Tuesday, February 13, 2007

RFC for the Ethical Blogger Pledge

Recently, online communities have had their trustworthiness challenged, at the same time that Citizen Journalism has been attempting to rival traditional media as a reliable information source. Looking around, I notice that there are several lists of blogger ethics, but no real community consensus on the whole range of ethics issues related to blogging. Here, then, is a bit of a compilation and distillation. It is submitted as a request for comments. The rules are in no particular order.

Also, where to host the final Pledge is an open question at this point.

  1. I will respect the privacy of others.
    Ethical bloggers treat sources and subjects as human beings deserving of respect. Avoid publicizing the private contact information of anyone without their informed permission, even if that information is publicly available.
  2. I will make the rules of my site clear and apply them equally
    The beauty of the blog is that posters are known by the content of their character, without regard to group or class membership. State the rules openly, so that all posters are aware of them. Apply the rules the same way to all posters. Site rules may distinguish between groups, but their application should be consistent.
  3. I will not spam
    The practice of posting links to your blog on other, unrelated blogs should be punishable by the removal of all links to your blog, its removal from all search engine caches, and a stern lecture or two.
  4. I will not astroturf
    Astroturfing is the practice of generating the appearance of widespread support among ordinary people. This also applies to the group blogging "splash", in which several people collude to post related stories together at the same time, giving the appearance, at least to the search engines, that a story has greater interest among bloggers than it really has. Post the stories, link to each other, but don't pretend you aren't in it together.
  5. I will not use sock puppets
    A sock puppet is an alternate user name, typically used either to troll or astroturf.
  6. I will not be a troll
    Trolling is posting inflammatory or controversial material on a blog, either to annoy its other users or to generate the appearance of discord. A closely related tactic is mobying: posing as one aligned in spirit with the community of a blog, but making statements that are either subtly or blatantly in discord with it.
  7. I will tell the truth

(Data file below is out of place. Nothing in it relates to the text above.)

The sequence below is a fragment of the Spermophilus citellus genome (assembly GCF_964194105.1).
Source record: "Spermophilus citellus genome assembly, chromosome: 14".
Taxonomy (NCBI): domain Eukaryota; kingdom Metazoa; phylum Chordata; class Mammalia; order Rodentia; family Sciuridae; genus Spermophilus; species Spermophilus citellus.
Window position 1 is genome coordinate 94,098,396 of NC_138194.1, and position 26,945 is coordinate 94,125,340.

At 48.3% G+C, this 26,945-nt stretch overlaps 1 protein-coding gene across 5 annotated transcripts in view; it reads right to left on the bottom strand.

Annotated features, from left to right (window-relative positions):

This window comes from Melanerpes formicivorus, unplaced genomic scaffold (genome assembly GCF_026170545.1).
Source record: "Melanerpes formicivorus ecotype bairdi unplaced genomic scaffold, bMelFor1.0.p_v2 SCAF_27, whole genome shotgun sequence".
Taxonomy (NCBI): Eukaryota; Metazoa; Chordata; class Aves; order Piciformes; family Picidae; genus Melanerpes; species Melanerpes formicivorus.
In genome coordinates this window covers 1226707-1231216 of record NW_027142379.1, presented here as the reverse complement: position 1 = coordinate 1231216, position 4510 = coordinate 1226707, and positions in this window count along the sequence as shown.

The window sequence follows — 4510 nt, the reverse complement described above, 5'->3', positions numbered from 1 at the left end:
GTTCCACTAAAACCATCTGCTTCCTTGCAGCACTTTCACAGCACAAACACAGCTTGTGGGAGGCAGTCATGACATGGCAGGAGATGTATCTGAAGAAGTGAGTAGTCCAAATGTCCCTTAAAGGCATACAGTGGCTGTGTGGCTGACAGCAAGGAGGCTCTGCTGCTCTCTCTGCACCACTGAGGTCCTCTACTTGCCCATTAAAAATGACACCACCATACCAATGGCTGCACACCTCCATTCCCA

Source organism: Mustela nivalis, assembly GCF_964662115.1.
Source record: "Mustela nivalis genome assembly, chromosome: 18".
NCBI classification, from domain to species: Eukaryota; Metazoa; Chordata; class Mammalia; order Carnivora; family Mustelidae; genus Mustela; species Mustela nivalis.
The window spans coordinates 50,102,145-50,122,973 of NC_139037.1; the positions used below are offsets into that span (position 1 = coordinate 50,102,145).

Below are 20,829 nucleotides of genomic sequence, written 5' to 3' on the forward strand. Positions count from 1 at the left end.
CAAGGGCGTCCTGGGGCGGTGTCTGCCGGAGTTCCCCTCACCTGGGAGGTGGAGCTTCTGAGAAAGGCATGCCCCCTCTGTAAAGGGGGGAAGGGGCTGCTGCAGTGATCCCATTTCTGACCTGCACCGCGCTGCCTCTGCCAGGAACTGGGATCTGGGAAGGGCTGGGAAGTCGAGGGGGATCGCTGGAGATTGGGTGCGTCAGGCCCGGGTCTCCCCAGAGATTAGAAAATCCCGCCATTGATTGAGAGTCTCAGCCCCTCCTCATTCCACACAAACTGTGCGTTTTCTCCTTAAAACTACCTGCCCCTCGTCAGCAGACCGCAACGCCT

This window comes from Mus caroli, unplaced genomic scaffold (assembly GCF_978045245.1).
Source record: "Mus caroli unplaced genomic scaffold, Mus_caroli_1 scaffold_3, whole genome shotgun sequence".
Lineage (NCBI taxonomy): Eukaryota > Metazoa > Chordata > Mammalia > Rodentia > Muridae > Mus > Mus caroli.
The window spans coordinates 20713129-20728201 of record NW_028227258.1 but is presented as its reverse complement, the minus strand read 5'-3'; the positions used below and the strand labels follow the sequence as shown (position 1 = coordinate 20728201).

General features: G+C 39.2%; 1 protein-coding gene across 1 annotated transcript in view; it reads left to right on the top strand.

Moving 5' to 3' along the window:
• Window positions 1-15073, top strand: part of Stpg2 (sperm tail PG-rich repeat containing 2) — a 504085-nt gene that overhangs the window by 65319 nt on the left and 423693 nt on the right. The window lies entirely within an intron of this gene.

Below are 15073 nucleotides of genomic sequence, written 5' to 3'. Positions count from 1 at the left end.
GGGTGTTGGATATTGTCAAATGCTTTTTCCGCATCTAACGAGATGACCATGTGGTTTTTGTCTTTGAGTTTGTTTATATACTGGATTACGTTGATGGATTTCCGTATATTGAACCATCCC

Tell the truth as you know it at the time of the post. If you turn out to be wrong, post a correction. [Update 1: I will not seek to remove posts I have made.]
  8. I will give credit where it is due
    If someone deserves a quote, quote them; if you found an interesting post by reading about it somewhere, leave a "hat tip". Attribution can be informal, but if you don't attribute you're just taking credit for information and ideas provided by others, which falls under plagiarism, copyright infringement, or intent to deceive.
  9. I will disclose any relationships between me, my sources, and our topic
    If you cannot disclose your sources, you must reveal any reason they might have to be biased, or describe their level of bias if their reasons might endanger them. If you have a financial or other relationship with a source that might color their information, disclose it. If you have a relationship of any kind with a person or group that is the topic of your post that affects your coverage of the topic, disclose that, as well. [I think this one could say "I will not hide ...", unifying all three cases]
  10. I will highlight corrections no less than the material they correct
    Corrections should be made at least as conspicuous as the initial error. If you know that others have linked to your post containing what you know to be a mistake, you have the burden of passing the correction on to them. Material should not be edited for content once published. Corrections, if they appear with the original, should be set apart as updates, not incorporated seamlessly within it. Quietly correcting typographical, grammatical, or spelling errors is a matter of choice, but the older a post is the more important it is to not to change it.

The mobying, astroturfing, trolling, and sock puppetry points probably need to be refactored somehow, perhaps as a single unified point with "I will tell the truth". In any case those points are vague and should be restated.

Joho the Blog has some interesting notes on the nature of blogs that could lead to additions.


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